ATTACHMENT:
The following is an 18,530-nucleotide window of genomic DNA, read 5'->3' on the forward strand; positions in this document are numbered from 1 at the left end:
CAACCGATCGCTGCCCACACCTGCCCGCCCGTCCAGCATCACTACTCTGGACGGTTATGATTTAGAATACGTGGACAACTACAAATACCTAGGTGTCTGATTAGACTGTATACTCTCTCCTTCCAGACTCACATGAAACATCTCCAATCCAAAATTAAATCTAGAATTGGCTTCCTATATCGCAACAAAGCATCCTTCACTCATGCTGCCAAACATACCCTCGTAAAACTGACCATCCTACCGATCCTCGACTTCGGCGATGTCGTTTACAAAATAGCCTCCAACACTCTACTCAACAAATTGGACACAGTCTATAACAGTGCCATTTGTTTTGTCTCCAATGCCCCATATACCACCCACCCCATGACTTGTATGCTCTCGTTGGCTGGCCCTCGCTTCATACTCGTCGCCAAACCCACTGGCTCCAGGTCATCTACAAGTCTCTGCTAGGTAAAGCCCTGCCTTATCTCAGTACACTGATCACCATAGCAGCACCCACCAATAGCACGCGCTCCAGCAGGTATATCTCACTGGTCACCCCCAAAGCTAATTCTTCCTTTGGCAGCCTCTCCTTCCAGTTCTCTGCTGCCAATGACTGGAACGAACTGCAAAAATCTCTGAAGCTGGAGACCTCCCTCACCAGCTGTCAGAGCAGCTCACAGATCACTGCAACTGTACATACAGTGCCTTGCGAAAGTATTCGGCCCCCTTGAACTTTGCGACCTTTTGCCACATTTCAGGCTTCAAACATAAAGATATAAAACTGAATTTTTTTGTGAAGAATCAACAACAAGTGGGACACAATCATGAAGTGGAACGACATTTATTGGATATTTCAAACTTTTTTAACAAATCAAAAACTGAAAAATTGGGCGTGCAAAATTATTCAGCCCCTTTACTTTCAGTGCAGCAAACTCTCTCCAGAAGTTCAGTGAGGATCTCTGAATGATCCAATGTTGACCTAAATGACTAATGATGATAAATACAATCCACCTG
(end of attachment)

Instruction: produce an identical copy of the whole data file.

The following is an 18,530-nucleotide window of genomic DNA, read 5'->3' on the forward strand; positions in this document are numbered from 1 at the left end:
CAACCGATCGCTGCCCACACCTGCCCGCCCGTCCAGCATCACTACTCTGGACGGTTATGATTTAGAATACGTGGACAACTACAAATACCTAGGTGTCTGATTAGACTGTATACTCTCTCCTTCCAGACTCACATGAAACATCTCCAATCCAAAATTAAATCTAGAATTGGCTTCCTATATCGCAACAAAGCATCCTTCACTCATGCTGCCAAACATACCCTCGTAAAACTGACCATCCTACCGATCCTCGACTTCGGCGATGTCGTTTACAAAATAGCCTCCAACACTCTACTCAACAAATTGGACACAGTCTATAACAGTGCCATTTGTTTTGTCTCCAATGCCCCATATACCACCCACCCCATGACTTGTATGCTCTCGTTGGCTGGCCCTCGCTTCATACTCGTCGCCAAACCCACTGGCTCCAGGTCATCTACAAGTCTCTGCTAGGTAAAGCCCTGCCTTATCTCAGTACACTGATCACCATAGCAGCACCCACCAATAGCACGCGCTCCAGCAGGTATATCTCACTGGTCACCCCCAAAGCTAATTCTTCCTTTGGCAGCCTCTCCTTCCAGTTCTCTGCTGCCAATGACTGGAACGAACTGCAAAAATCTCTGAAGCTGGAGACCTCCCTCACCAGCTGTCAGAGCAGCTCACAGATCACTGCAACTGTACATACAGTGCCTTGCGAAAGTATTCGGCCCCCTTGAACTTTGCGACCTTTTGCCACATTTCAGGCTTCAAACATAAAGATATAAAACTGAATTTTTTTGTGAAGAATCAACAACAAGTGGGACACAATCATGAAGTGGAACGACATTTATTGGATATTTCAAACTTTTTTAACAAATCAAAAACTGAAAAATTGGGCGTGCAAAATTATTCAGCCCCTTTACTTTCAGTGCAGCAAACTCTCTCCAGAAGTTCAGTGAGGATCTCTGAATGATCCAATGTTGACCTAAATGACTAATGATGATAAATACAATCCACCTG